The vision of daily life in the Manche département during the Occupation is often a fairly stereotypical one. Images of shortages, the black market and high living costs for everyone spring fairly readily to mind. But the main source of humiliation stemmed from the Germans’ requisitioning of property. Every day, the Manche residents had to put up with these German soldiers living in their houses and getting the best food items. A good many locals pushed back against this through Resistance acts.
Life during the Occupation in the Manche
Products were in short supply and parallel economies sprung up. Setting great store by their personal freedoms, the Normans found it hard to swallow the Vichy Regime’s imposed economic interventionism. Requisitioning, which was only meant to be temporary, dragged on interminably – whether it involved food items, homes or vehicles. And yet, despite these seizures, coming by food supplies did not prove too much of an insurmountable challenge for the Manche community, for the vast majority of them were largely self-sufficient.
A clear “civil resistance” movement
Manche locals’ conduct during the Occupation cannot be boiled down to a black-and-white choice between that of Resistance or that of Collaboration. Most of the population continued to do their best to get by during this time. Generally speaking this wasn’t so much a case of getting used to the situation as it was silently enduring. But enduring didn’t mean giving up, and it was not long before some of the Manche community began showing their hostility towards the German invader. This is how a “civil resistance” to the Occupying forces rose up very early on. Whether this was driven by a sincere sense of patriotism or a visceral reaction to the requisitioning did not matter. This resistance might have been passive, amounting to no more than refusals, isolation or efforts to stay out the way. But it could also take other forms. Accordingly, a whole repertoire of outward shows of disgruntlement, irreverent deeds or resentment was also recorded.
Acts of resistance in the Manche: intelligence, sabotage and disobedience
The most common form of resistance in the Manche département was civil resistance, which entailed exhibiting “resistant attitudes” such as slashing posters, wearing the cross of Lorraine (a symbol of French patriotism) or grassroots rallies to protest against the Occupying forces. Another, more “active” resistance was also practised during the German occupation. This specialised more in sharing intelligence with the British – informing on enemy numbers, troop movements and military bases. Enemy equipment was also subject to acts of sabotage, including cables, signals, vehicles and buildings. Over the summer of 1942, the Resistance grew and its acts multiplied. In retaliation, the Germans arrested, imprisoned, deported and executed residents caught out in their acts of Resistance. But the locals’ brave sabotage attempts proved instrumental in Operation Neptune by momentarily halting the arrival of German reinforcements.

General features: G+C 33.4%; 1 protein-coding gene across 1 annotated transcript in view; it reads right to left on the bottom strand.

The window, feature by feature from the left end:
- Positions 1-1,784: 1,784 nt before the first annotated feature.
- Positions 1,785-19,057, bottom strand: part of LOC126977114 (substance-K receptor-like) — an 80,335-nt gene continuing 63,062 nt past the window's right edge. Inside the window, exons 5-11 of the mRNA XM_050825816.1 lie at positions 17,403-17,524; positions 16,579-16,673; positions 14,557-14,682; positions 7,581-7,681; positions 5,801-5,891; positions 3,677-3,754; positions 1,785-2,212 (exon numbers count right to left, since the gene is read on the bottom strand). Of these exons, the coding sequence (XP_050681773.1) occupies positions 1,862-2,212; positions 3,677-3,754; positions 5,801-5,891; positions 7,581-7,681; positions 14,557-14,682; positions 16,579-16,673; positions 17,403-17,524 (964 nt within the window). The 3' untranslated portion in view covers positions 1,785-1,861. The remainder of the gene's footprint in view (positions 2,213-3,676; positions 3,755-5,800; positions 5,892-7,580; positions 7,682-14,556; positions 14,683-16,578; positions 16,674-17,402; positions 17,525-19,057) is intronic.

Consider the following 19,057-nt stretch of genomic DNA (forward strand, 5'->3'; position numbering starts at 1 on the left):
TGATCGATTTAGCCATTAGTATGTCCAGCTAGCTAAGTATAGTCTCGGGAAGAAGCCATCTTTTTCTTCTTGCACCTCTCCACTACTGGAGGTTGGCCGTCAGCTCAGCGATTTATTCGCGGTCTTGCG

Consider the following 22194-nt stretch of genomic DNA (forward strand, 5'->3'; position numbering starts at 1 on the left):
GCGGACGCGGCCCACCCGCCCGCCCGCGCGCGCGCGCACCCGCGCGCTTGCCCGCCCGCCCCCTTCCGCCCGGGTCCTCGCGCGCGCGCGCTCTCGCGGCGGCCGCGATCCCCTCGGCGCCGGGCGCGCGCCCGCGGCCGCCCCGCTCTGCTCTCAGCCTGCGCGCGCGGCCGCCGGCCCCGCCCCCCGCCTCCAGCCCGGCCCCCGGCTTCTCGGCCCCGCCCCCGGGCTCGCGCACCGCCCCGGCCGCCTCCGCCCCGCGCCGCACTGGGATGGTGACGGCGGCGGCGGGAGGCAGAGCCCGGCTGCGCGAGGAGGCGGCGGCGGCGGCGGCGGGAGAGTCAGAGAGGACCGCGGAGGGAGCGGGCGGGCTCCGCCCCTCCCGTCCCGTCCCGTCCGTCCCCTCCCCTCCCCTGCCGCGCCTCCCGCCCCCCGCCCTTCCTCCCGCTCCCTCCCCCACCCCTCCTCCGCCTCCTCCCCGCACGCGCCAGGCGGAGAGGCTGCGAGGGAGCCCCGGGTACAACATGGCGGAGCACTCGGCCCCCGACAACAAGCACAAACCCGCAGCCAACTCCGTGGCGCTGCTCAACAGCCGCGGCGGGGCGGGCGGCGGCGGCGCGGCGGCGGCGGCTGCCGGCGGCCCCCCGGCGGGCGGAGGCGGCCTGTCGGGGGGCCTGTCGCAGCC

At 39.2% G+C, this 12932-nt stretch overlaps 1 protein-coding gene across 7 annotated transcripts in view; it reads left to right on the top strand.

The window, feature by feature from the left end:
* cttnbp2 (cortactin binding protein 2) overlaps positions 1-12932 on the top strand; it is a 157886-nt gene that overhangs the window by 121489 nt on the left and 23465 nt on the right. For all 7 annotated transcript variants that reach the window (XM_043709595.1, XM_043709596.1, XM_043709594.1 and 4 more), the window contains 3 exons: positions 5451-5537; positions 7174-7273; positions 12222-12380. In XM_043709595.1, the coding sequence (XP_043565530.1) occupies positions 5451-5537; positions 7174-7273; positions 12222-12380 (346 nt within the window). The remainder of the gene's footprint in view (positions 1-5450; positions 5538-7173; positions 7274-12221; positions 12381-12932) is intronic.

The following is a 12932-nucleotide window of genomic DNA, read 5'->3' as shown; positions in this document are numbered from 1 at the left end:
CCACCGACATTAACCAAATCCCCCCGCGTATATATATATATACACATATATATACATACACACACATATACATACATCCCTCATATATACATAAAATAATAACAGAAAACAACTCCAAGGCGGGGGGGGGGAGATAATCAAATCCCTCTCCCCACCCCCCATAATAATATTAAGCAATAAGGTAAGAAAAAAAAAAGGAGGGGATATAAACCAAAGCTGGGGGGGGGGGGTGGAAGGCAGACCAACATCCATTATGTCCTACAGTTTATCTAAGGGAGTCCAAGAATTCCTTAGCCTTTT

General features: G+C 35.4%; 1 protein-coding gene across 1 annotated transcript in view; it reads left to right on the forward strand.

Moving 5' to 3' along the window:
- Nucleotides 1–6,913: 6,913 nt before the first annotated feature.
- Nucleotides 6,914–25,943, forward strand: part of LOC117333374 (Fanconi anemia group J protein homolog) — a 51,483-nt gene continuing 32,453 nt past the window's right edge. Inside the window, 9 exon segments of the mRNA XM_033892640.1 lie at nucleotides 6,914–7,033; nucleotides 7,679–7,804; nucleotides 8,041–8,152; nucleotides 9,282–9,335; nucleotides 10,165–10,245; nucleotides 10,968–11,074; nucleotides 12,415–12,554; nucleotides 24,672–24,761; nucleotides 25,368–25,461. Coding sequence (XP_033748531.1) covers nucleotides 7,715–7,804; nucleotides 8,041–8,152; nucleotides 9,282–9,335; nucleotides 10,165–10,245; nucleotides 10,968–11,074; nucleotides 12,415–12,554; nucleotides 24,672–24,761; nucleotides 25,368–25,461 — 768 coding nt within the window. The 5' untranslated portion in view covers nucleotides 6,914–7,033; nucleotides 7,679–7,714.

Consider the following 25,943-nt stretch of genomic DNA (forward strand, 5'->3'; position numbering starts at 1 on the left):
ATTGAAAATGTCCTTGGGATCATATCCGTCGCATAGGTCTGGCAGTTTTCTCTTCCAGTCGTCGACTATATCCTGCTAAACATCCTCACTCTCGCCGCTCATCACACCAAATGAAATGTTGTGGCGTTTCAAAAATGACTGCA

“Righteous among the Nations”: those who risked their lives to save Jews
By honouring those who refused to submit to the fate of the exterminating intent of Nazi ideology, the medal of the Righteous is helping to restore truth to History. Simone Veil
The title “Righteous among the Nations” is awarded by a commission set up in 1963 and chaired by a Justice of Israel’s Supreme Court. This title is the highest civil distinction that the Hebrew State awards to non-Jews, specifically non-Jews who risked their lives to come to the aid of Jews persecuted by the Nazi Occupying forces. To receive it, a person must have genuinely assisted one or more Jews whose lives were in danger, by consciously risking their own life or the lives of their loved ones, expecting nothing in return.
MEMORIALS TO THE RIGHTEOUS AMONG THE NATIONS
An Avenue of the Righteous in Jerusalem, on the Mount of Remembrance where the Holocaust Martyrs’ and Heroes’ Remembrance Authority “Yad Vashem” has been built. In 1963, in tribute to the “Righteous among the Nations”, Yad Vashem laid down the path of the Righteous, lined with trees named after them, and then the Garden of the Righteous where the lists of names are engraved on the walls, according to their countries of origin.
An Allée des Justes in Paris, in the Marais neighbourhood